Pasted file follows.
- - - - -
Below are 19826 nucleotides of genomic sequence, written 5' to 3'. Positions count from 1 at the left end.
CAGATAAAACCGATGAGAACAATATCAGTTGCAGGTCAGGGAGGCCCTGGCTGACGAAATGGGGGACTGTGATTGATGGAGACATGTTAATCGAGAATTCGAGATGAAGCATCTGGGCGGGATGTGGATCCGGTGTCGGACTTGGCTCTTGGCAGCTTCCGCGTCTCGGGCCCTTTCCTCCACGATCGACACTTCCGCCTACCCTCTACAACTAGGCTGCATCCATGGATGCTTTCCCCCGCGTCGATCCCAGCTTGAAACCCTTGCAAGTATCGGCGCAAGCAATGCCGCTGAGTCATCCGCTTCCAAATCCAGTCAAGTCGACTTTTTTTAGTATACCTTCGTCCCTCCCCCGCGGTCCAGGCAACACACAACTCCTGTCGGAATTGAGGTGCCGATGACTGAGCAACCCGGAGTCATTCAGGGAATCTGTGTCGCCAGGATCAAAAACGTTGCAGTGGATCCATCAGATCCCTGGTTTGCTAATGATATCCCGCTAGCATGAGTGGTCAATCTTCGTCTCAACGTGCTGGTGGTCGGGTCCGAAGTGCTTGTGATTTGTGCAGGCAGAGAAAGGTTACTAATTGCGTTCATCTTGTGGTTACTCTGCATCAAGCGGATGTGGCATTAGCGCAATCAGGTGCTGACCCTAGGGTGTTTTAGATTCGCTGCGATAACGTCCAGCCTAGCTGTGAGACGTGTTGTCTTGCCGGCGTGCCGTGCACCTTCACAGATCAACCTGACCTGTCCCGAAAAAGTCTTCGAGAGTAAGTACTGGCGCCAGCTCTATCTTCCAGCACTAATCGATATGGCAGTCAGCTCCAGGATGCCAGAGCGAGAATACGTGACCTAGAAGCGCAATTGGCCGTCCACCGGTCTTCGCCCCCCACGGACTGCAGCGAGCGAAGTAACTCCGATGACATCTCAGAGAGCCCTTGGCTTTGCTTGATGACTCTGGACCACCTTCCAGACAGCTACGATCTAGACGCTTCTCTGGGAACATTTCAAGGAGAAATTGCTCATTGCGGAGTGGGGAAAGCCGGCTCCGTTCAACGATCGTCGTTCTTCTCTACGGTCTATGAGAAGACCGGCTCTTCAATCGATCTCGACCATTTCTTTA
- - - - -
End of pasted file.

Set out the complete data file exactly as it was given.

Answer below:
Below are 19826 nucleotides of genomic sequence, written 5' to 3'. Positions count from 1 at the left end.
CAGATAAAACCGATGAGAACAATATCAGTTGCAGGTCAGGGAGGCCCTGGCTGACGAAATGGGGGACTGTGATTGATGGAGACATGTTAATCGAGAATTCGAGATGAAGCATCTGGGCGGGATGTGGATCCGGTGTCGGACTTGGCTCTTGGCAGCTTCCGCGTCTCGGGCCCTTTCCTCCACGATCGACACTTCCGCCTACCCTCTACAACTAGGCTGCATCCATGGATGCTTTCCCCCGCGTCGATCCCAGCTTGAAACCCTTGCAAGTATCGGCGCAAGCAATGCCGCTGAGTCATCCGCTTCCAAATCCAGTCAAGTCGACTTTTTTTAGTATACCTTCGTCCCTCCCCCGCGGTCCAGGCAACACACAACTCCTGTCGGAATTGAGGTGCCGATGACTGAGCAACCCGGAGTCATTCAGGGAATCTGTGTCGCCAGGATCAAAAACGTTGCAGTGGATCCATCAGATCCCTGGTTTGCTAATGATATCCCGCTAGCATGAGTGGTCAATCTTCGTCTCAACGTGCTGGTGGTCGGGTCCGAAGTGCTTGTGATTTGTGCAGGCAGAGAAAGGTTACTAATTGCGTTCATCTTGTGGTTACTCTGCATCAAGCGGATGTGGCATTAGCGCAATCAGGTGCTGACCCTAGGGTGTTTTAGATTCGCTGCGATAACGTCCAGCCTAGCTGTGAGACGTGTTGTCTTGCCGGCGTGCCGTGCACCTTCACAGATCAACCTGACCTGTCCCGAAAAAGTCTTCGAGAGTAAGTACTGGCGCCAGCTCTATCTTCCAGCACTAATCGATATGGCAGTCAGCTCCAGGATGCCAGAGCGAGAATACGTGACCTAGAAGCGCAATTGGCCGTCCACCGGTCTTCGCCCCCCACGGACTGCAGCGAGCGAAGTAACTCCGATGACATCTCAGAGAGCCCTTGGCTTTGCTTGATGACTCTGGACCACCTTCCAGACAGCTACGATCTAGACGCTTCTCTGGGAACATTTCAAGGAGAAATTGCTCATTGCGGAGTGGGGAAAGCCGGCTCCGTTCAACGATCGTCGTTCTTCTCTACGGTCTATGAGAAGACCGGCTCTTCAATCGATCTCGACCATTTCTTTA